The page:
On Friday I celebrate my 35th birthday. To mark the occasion today, I want to delve into some interesting trivia about where and when I come from. Or at least I should say that I want to go over some trivia. Whether or not it is interesting remains to be seen. Decide for yourself. Either way, what follows is something of my origin story.
I was born at the Glendive Medical Center on November 5th, 1986 in Glendive, Montana to Byron Doyle Mullet, a native of Eastern Montana, and Alice Ann Mullet, maiden name Ranew, originally from Milton, Florida, near Pensacola in the panhandle of that state.
You will forgive me for not remembering, but I checked The Old Farmer’s Almanac and found out that the high was 60 degrees Fahrenheit on the day I was born. The low was 35 degrees. There was no precipitation, and the mean windspeed was 7.02 MPH.
The Black Valley
The history of the naming of my hometown is that Sir George Gore, a wealthy Irish sportsman, named his favorite hunting area “Gleanndubh” in 1855. The name of the town at some point was anglicized to “Glendive” after a combination of the two Irish words meaning ‘valley’ and ‘black.’
Thus I come from a town in Eastern Montana named after “the black valley” nestled along both banks of the Yellowstone River on the outskirts of Makoshika State Park. Said park is named after the Lakota Sioux phrase meaning “bad land,” or “bad spirits.”
The local high school sports mascot is the Red Devil, and my father and grandmother especially always did hate that – writing into The Ranger Review about it a time or two, if I am not mistaken.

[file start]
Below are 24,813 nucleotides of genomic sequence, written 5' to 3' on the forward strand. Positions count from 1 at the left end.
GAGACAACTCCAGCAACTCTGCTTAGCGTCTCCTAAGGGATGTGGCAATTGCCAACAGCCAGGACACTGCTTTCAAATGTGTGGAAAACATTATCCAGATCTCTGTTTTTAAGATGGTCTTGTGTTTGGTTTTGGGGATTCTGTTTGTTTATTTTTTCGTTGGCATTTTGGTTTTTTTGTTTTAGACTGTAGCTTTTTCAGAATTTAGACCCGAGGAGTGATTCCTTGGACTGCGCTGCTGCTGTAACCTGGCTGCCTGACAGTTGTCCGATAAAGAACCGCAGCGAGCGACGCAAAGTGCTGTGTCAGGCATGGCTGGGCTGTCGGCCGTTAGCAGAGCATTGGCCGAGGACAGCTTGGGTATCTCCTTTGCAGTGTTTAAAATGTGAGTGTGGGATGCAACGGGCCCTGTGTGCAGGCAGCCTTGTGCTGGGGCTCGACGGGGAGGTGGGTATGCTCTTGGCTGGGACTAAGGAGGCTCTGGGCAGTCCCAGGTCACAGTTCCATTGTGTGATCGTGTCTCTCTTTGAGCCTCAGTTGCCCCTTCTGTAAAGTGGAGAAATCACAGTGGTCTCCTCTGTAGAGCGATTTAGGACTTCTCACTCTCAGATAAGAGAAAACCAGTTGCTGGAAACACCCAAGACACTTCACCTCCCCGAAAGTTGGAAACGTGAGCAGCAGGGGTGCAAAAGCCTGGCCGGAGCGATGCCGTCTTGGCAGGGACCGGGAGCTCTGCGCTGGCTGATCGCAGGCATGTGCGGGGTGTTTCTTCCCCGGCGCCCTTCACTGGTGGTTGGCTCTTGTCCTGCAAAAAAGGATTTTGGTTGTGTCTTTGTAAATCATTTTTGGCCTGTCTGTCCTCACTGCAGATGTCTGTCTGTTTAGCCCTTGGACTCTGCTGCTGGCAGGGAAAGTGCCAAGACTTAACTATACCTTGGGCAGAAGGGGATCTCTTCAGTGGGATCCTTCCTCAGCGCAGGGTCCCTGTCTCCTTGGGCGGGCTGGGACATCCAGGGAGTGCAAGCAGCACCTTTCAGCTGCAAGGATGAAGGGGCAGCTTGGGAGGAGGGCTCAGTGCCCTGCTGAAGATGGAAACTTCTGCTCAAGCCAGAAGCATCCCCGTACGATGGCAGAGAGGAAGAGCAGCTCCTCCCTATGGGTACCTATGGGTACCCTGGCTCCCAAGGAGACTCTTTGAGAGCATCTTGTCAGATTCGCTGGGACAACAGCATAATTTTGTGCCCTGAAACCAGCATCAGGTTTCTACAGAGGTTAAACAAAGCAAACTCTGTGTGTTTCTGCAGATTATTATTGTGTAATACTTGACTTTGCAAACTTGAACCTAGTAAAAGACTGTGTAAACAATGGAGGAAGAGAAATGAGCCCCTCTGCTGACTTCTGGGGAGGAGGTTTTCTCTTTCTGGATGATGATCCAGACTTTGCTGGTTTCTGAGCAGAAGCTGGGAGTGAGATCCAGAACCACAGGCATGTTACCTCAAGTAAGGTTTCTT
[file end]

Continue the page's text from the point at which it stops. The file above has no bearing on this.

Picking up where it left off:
My wife’s maiden name is Duff. And Duff is a Scottish surname which my research has concluded comes from that same Gaelic word ‘Dubh’ which helped form the name of my hometown.
What precisely the significance of these two facts in relation to one another might be, I cannot say for certain. All I know is that I am delighted because my favorite color is black. Or is my favorite color black and did I marry my bride because I hail from “the black valley”? Cue dramatic music.
The day I was born being November 5th, the people of the United Kingdom celebrate every year as ‘Guy Fawkes Day’ to reflect on the failure of the Gunpowder Plot, an attempt in 1605 to blow up Parliament and retake the country for Roman Catholicism.
But the year I was born in being 1986, I have learned that the United Nations designated the ‘International Year of Peace.’ And that is a funny kind of alignment with November 5th, if you are the sort to entertain a connection between a day and a year in saying something about auspices.
Guy Fawkes Day in the International year of Peace, eh? You don’t say!
A decent number of famous movie stars, musicians, and athletes were born the same year as me. Now I am officially old enough to run for President of the United States. But so what?
What does all of this mean or matter? Can anything be gleaned about who I am as a man from pulling on all these diverse and eccentric threads?
“Vanity of vanities” the Preacher says in Ecclesiastes. “All is vanity.” And while my rehearsing these factoids may be interesting and entertaining in its way, it may also be chasing after wind if I stop short of a certain conclusion.
Of course, all of this is interesting to ponder. Where in the world we are from, what family we are born into, when we reach certain stages of development and what is going on in the wider world when we do – all of these have some kind of bearing and influence on who we turn out to be, certainly. But only God knows for sure and precisely to what extent and end. And I for one am okay with that.
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